"I often see kids playing with touch screen apps that only do what the developer designs it to do," Forrest says. "I want to blur that line between developer and user, and allow more people to create different kinds of media." Video:

Toby Schachman - Pixel Shaders
Pixel Shaders is an interactive book, platform and community centered  around harnessing the graphics processor (GPU) for artistic purposes. It aims to make GPU programming accessible to artists in the same way that tools like Processing made CPU programming more accessible to digital creators.

Toby's project aims to get people thinking about programming in a different way. "This is one of the key areas where the artistic community can contribute to the computer science communities," he says. Video:

Nortd Labs (Addie Wagenknecht and Stefan Hechenberger) - Bomfu
Bomfu is a collaborative web repository for open hardware projects. It aims to increase the ease of use and quality for the "bill of materials" or "BOM," a list of the raw materials required to build a finished product. The goal: open up new and more complex forms of open hardware creation.

"Making all of the tools better pushes up what can be built," says Addie and Stefan. "The better the tools are, the more complex the projects." Video:

Open(Art) is supported in part by an award from the National Endowment for the Arts.

NEA logo

Mozilla logo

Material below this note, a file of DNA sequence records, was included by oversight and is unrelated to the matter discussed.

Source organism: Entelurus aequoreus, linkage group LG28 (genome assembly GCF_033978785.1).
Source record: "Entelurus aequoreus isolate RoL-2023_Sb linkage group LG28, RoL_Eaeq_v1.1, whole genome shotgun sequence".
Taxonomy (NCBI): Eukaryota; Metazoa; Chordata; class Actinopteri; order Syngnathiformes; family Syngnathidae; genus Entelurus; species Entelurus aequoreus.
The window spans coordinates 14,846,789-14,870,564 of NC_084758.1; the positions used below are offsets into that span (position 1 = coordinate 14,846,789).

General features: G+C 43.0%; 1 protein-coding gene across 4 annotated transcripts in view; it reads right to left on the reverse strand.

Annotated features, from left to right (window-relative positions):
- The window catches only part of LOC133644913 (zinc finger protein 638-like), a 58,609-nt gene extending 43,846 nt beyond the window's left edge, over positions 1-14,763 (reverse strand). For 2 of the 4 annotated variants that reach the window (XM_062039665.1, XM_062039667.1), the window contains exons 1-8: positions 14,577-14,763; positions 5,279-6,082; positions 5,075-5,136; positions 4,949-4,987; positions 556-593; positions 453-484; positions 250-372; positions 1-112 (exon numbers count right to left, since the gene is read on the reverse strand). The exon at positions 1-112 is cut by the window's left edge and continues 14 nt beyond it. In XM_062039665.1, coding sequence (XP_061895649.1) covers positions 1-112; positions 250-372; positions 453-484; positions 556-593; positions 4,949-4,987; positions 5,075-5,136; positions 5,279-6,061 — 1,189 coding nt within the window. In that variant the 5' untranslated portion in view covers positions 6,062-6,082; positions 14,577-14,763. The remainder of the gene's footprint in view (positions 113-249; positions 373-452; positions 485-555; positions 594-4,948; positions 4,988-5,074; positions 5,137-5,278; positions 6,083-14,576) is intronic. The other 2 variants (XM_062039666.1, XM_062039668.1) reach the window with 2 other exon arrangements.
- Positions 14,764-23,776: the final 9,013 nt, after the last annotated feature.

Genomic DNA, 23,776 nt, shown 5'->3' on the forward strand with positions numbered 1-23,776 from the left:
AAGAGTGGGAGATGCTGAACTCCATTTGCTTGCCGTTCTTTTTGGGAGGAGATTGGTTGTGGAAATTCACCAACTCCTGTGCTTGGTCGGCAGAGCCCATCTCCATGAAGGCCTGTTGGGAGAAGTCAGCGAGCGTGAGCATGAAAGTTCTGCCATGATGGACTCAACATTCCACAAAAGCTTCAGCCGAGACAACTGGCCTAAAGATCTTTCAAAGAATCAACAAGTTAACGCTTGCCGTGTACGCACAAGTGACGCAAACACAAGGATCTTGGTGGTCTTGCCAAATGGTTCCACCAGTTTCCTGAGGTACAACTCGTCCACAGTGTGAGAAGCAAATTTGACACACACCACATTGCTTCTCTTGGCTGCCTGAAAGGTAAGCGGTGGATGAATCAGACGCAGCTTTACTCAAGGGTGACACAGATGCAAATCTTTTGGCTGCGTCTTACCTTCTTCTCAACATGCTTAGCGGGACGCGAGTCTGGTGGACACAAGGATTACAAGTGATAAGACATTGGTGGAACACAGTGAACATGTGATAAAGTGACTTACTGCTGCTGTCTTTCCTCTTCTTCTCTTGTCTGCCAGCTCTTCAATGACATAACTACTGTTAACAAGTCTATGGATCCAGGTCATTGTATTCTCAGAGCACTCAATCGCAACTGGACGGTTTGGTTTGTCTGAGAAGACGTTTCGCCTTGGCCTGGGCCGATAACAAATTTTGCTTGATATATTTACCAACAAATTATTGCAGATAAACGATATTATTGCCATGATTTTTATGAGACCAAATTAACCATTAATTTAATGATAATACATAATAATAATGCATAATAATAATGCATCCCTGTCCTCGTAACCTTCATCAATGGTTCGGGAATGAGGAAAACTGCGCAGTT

In international areas for Street Art, life-sized pictures of people found on Google’s Street View are printed and posted without authorization at the same spot where they were taken.

Browse through the Map
, which has the links to the original screenshots and to related photos documenting affixed paper posters. Or browse through photos of the ghosts.

Keep your eyes open!
Street Ghosts hasn't ended, and it may appear soon in your city and maybe with your ghost!

The posters are printed in color on thin paper, cut along the outline, and then affixed with wheatpaste on the walls of public buildings at the precise spot on the wall where they appear in Google’s Street View image.

Street Ghosts has been a rigorous hunt for the most visible people on spooky buildings with walls available for art interventions.
The physical evidence of the ghosts’ appearance may vanish quickly, but its documentation will remain forever.

Street Ghosts reveals the aesthetic, biopolitical, tactical and legal issues, which can be explored through the artist’s statement and theoretical considerations: